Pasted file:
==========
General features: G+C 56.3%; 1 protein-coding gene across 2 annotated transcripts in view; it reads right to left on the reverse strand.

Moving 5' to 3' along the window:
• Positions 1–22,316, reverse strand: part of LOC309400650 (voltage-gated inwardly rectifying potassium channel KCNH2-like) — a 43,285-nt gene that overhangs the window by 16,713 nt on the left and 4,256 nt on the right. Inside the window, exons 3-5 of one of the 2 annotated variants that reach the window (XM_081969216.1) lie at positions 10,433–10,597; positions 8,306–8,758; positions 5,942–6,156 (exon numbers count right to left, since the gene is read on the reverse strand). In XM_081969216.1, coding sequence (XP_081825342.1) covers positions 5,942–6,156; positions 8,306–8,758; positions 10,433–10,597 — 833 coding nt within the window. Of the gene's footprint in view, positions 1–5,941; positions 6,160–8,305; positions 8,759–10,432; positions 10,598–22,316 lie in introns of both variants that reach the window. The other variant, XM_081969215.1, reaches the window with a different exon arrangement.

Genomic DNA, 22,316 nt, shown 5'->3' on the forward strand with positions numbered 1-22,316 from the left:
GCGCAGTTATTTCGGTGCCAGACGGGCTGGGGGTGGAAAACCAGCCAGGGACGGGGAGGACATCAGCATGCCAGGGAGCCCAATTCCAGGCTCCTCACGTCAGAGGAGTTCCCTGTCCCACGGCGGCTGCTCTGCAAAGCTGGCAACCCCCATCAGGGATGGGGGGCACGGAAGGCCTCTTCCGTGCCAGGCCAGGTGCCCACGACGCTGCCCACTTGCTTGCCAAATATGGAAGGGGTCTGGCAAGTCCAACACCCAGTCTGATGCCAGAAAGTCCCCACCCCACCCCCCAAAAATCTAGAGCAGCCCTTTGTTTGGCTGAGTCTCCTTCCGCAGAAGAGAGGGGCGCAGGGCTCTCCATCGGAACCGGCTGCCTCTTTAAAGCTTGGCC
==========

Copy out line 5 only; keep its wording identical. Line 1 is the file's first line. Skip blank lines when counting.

GCGCAGTTATTTCGGTGCCAGACGGGCTGGGGGTGGAAAACCAGCCAGGGACGGGGAGGACATCAGCATGCCAGGGAGCCCAATTCCAGGCTCCTCACGTCAGAGGAGTTCCCTGTCCCACGGCGGCTGCTCTGCAAAGCTGGCAACCCCCATCAGGGATGGGGGGCACGGAAGGCCTCTTCCGTGCCAGGCCAGGTGCCCACGACGCTGCCCACTTGCTTGCCAAATATGGAAGGGGTCTGGCAAGTCCAACACCCAGTCTGATGCCAGAAAGTCCCCACCCCACCCCCCAAAAATCTAGAGCAGCCCTTTGTTTGGCTGAGTCTCCTTCCGCAGAAGAGAGGGGCGCAGGGCTCTCCATCGGAACCGGCTGCCTCTTTAAAGCTTGGCC